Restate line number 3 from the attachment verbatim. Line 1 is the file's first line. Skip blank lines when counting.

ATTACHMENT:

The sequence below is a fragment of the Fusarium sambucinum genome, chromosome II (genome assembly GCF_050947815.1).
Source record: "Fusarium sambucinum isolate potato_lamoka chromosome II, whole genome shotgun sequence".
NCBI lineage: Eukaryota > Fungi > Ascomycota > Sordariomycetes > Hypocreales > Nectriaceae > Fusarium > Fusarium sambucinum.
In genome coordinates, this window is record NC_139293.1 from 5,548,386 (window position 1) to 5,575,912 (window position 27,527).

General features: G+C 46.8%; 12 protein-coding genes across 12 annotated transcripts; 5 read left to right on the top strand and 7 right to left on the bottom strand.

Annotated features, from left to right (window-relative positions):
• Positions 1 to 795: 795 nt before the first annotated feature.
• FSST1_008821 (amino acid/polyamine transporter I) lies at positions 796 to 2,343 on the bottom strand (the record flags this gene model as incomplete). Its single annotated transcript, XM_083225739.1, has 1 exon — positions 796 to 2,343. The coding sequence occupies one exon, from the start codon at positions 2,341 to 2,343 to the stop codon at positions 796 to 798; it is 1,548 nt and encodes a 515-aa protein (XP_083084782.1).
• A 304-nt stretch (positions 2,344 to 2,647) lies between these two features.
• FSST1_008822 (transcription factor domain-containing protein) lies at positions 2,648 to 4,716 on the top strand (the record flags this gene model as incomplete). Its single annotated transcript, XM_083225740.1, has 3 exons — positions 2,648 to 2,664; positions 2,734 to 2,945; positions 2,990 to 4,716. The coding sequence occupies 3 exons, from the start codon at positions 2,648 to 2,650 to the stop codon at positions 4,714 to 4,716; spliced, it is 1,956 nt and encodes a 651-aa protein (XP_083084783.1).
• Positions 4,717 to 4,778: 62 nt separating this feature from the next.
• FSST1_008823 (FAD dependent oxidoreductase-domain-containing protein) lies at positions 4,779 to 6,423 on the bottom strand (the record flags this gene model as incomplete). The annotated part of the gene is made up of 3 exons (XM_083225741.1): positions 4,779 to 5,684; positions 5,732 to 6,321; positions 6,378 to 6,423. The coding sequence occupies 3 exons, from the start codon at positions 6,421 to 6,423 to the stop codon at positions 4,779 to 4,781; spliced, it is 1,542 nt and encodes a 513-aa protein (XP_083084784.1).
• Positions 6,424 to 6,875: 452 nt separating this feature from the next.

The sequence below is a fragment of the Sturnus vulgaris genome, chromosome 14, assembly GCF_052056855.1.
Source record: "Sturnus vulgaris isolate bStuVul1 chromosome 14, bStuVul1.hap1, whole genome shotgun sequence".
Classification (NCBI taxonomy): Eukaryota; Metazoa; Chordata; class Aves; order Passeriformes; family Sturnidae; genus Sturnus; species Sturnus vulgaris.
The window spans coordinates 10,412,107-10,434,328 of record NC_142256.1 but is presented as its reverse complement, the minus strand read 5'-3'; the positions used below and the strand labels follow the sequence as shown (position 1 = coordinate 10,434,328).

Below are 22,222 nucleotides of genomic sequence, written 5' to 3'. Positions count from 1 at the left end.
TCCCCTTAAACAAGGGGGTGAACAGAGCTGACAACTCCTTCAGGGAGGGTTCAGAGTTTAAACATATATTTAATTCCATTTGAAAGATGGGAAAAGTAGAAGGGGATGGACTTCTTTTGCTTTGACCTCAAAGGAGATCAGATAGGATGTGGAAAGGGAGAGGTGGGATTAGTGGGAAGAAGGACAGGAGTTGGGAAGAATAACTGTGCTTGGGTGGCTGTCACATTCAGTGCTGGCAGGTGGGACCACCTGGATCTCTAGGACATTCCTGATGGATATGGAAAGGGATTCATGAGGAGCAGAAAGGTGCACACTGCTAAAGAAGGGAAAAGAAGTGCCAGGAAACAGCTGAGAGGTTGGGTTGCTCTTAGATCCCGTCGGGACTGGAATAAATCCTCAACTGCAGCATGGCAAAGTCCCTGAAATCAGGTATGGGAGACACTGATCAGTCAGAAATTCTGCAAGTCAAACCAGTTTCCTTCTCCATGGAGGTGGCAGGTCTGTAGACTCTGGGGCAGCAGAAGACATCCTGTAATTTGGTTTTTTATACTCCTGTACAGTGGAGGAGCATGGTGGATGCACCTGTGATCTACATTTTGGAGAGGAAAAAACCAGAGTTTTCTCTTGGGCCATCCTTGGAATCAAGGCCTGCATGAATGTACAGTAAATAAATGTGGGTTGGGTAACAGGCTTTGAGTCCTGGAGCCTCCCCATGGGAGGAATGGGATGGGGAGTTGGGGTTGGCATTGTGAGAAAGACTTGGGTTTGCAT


NCBI lineage: Eukaryota > Fungi > Ascomycota > Sordariomycetes > Hypocreales > Nectriaceae > Fusarium > Fusarium sambucinum.